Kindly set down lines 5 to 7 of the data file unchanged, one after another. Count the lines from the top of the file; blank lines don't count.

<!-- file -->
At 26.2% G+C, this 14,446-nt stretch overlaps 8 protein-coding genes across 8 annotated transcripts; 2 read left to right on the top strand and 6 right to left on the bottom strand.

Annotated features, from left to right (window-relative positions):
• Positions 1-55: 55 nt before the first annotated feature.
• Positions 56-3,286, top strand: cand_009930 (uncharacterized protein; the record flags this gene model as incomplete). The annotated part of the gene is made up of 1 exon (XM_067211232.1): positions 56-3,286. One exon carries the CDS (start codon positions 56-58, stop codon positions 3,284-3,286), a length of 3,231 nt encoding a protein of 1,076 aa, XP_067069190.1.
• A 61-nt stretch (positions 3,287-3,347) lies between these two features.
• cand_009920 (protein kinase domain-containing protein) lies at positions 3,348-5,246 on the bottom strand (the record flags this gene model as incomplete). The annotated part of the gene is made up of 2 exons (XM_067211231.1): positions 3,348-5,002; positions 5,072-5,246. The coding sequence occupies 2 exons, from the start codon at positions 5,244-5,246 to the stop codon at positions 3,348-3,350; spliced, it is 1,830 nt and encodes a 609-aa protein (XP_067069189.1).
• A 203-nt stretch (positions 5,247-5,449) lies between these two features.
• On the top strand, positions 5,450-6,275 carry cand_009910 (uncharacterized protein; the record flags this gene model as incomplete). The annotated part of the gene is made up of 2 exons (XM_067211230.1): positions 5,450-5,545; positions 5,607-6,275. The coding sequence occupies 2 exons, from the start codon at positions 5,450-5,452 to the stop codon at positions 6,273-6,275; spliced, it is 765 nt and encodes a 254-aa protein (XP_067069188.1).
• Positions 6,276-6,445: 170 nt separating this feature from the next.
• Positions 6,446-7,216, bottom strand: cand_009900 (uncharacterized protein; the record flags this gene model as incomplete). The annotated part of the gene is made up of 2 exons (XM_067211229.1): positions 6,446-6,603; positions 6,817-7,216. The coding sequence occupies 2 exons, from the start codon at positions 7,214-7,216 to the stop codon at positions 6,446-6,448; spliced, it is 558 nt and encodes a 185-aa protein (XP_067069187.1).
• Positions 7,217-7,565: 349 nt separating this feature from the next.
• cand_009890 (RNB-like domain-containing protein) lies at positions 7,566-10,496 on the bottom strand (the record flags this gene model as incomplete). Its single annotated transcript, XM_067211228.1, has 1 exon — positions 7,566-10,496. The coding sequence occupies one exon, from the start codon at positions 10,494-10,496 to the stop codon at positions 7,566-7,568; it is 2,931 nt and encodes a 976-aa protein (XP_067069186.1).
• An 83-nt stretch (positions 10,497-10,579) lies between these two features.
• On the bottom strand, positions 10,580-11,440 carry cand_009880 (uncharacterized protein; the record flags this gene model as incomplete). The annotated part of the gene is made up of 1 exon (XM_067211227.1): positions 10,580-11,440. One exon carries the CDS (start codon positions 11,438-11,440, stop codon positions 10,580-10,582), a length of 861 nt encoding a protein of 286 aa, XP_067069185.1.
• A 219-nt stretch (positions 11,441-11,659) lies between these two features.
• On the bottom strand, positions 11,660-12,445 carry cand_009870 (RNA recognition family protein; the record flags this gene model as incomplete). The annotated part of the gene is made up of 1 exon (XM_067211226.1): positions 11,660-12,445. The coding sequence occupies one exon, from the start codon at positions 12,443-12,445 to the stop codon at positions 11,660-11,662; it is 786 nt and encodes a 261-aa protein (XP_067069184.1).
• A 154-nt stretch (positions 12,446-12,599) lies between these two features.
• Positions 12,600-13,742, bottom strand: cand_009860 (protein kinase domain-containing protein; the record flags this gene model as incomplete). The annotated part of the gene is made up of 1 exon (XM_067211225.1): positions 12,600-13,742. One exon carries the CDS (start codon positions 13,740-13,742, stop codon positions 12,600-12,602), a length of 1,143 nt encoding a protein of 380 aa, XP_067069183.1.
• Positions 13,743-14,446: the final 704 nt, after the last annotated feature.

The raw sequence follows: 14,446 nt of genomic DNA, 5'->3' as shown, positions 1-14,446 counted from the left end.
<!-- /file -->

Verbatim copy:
• A 61-nt stretch (positions 3,287-3,347) lies between these two features.
• cand_009920 (protein kinase domain-containing protein) lies at positions 3,348-5,246 on the bottom strand (the record flags this gene model as incomplete). The annotated part of the gene is made up of 2 exons (XM_067211231.1): positions 3,348-5,002; positions 5,072-5,246. The coding sequence occupies 2 exons, from the start codon at positions 5,244-5,246 to the stop codon at positions 3,348-3,350; spliced, it is 1,830 nt and encodes a 609-aa protein (XP_067069189.1).
• A 203-nt stretch (positions 5,247-5,449) lies between these two features.